Involvement of inducible nitric oxide synthase and mitochondrial dysfunction in the pathogenesis of enterovirus 71 infection
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Dejian Dang1, Chao Zhang1, Rongguang Zhang1,2, Weidong Wu2,3, Shuaiyin Chen1, Jingchao Ren2,3, Peng Zhang1, Guangyuan Zhou3, Demin Feng4, Tiantian Sun1, Ying Li1, Qiaoli Liu1, Mengchen Li1, Yuanlin Xi1, Yuefei Jin1 and Guangcai Duan1,2
1Department of Epidemiology, College of Public Health, Zhengzhou University, Zhengzhou, People's Republic of China
2Henan Collaborative Innovation Center of Molecular Diagnosis and Laboratory Medicine, Xinxiang, People's Republic of China
3School of Public Health, Xinxiang Medical University, Xinxiang, People's Republic of China
4The Third Affiliated Hospital of Zhengzhou University, Zhengzhou, People's Republic of China
Guangcai Duan, email: [email protected]
Yuefei Jin, email: [email protected]
Keywords: hand foot mouth disease, enterovirus71, inducible nitric oxide synthase, mitochondrial damage, BALB/c mice
Received: July 22, 2017 Accepted: August 28, 2017 Published: September 23, 2017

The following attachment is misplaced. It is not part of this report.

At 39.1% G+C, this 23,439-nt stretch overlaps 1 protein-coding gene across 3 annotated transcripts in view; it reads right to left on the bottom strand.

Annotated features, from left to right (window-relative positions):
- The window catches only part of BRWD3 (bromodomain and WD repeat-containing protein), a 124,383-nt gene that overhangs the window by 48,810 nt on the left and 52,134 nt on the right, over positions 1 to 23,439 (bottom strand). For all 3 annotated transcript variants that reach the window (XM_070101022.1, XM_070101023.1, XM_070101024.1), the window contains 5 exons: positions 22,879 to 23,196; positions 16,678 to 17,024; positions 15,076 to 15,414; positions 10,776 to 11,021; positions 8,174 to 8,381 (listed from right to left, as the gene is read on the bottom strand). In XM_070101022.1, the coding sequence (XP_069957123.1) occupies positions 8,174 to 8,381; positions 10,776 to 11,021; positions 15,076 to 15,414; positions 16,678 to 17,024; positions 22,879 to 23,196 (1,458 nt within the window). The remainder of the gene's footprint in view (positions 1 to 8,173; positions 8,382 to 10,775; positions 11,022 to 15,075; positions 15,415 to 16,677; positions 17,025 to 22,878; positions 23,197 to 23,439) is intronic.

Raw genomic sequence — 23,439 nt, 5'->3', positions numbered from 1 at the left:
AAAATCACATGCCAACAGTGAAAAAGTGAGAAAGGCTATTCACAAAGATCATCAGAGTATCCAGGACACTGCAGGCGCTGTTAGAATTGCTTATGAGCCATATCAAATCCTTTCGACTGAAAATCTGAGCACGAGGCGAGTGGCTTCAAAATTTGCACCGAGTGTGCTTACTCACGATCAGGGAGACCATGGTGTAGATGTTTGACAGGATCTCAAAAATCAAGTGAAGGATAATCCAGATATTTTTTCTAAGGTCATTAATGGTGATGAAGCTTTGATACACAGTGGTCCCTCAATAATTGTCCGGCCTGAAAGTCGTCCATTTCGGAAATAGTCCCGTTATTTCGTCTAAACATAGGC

Enterovirus71 (EV71) is recognized as the main causative agent of severe hand, foot and mouth disease (HFMD). However, the pathogenesis of EV71 infection has not been well characterized. Clinical evidence indicated that inducible nitric oxide synthase (iNOS) induction in the lung of HFMD patients contributes to the severe symptoms of pulmonary edema. In the present study, we recruited 142 subjects including HFMD patients and controls, and serum level of nitric oxide (NO) was determined. Next, cellular and animal model were used to further investigate the roles of iNOS and mitochondria damage during EV71 infection. Serum NO level in HFMD patients with mild or severe symptoms was higher than that in controls, and there was a trend towards an increase in the serum NO level of severe cases relative to mild cases. EV71 infection caused apoptosis and increased levels of NO, iNOS, superoxide dismutase (SOD) activity and malondialdehyde (MDA), and degraded mitochondrial membrane potential (ΔΨm) in vitro. Pathological alterations of mitochondrial morphology were observed in vitro and in vivo. Furthermore, the expression of iNOS levels in target organs including brain, spinal cord, skeletal muscle, lung and heart were increased with the progression of the pathogenesis of EV71 infection in mice. Taken together, iNOS and mitochondrial damage participate in the pathogenesis of EV71 infection.
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